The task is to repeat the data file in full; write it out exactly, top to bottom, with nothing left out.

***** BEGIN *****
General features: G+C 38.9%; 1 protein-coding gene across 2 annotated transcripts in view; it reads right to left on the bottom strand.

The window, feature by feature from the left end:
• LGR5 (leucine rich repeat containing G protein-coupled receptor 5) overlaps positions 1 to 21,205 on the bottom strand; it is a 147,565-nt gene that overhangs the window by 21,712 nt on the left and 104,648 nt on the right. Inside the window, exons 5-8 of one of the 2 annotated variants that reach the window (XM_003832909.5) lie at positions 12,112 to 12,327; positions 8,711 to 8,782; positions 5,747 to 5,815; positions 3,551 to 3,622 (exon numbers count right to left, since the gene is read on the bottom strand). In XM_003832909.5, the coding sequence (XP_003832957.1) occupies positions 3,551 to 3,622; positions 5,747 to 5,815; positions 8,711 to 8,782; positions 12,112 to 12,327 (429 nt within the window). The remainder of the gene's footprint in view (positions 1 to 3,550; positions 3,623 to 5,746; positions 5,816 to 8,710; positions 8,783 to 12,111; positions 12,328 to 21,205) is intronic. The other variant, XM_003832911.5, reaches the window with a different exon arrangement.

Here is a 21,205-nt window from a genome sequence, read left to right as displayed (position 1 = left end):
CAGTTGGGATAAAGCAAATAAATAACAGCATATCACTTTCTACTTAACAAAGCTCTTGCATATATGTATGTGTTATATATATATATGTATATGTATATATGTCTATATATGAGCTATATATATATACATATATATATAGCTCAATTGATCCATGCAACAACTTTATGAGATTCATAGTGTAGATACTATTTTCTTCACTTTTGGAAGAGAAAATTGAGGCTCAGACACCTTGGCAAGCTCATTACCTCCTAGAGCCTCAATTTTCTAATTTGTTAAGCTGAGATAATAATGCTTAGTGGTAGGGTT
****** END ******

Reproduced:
General features: G+C 38.9%; 1 protein-coding gene across 2 annotated transcripts in view; it reads right to left on the bottom strand.

The window, feature by feature from the left end:
• LGR5 (leucine rich repeat containing G protein-coupled receptor 5) overlaps positions 1 to 21,205 on the bottom strand; it is a 147,565-nt gene that overhangs the window by 21,712 nt on the left and 104,648 nt on the right. Inside the window, exons 5-8 of one of the 2 annotated variants that reach the window (XM_003832909.5) lie at positions 12,112 to 12,327; positions 8,711 to 8,782; positions 5,747 to 5,815; positions 3,551 to 3,622 (exon numbers count right to left, since the gene is read on the bottom strand). In XM_003832909.5, the coding sequence (XP_003832957.1) occupies positions 3,551 to 3,622; positions 5,747 to 5,815; positions 8,711 to 8,782; positions 12,112 to 12,327 (429 nt within the window). The remainder of the gene's footprint in view (positions 1 to 3,550; positions 3,623 to 5,746; positions 5,816 to 8,710; positions 8,783 to 12,111; positions 12,328 to 21,205) is intronic. The other variant, XM_003832911.5, reaches the window with a different exon arrangement.

Here is a 21,205-nt window from a genome sequence, read left to right as displayed (position 1 = left end):
CAGTTGGGATAAAGCAAATAAATAACAGCATATCACTTTCTACTTAACAAAGCTCTTGCATATATGTATGTGTTATATATATATATGTATATGTATATATGTCTATATATGAGCTATATATATATACATATATATATAGCTCAATTGATCCATGCAACAACTTTATGAGATTCATAGTGTAGATACTATTTTCTTCACTTTTGGAAGAGAAAATTGAGGCTCAGACACCTTGGCAAGCTCATTACCTCCTAGAGCCTCAATTTTCTAATTTGTTAAGCTGAGATAATAATGCTTAGTGGTAGGGTT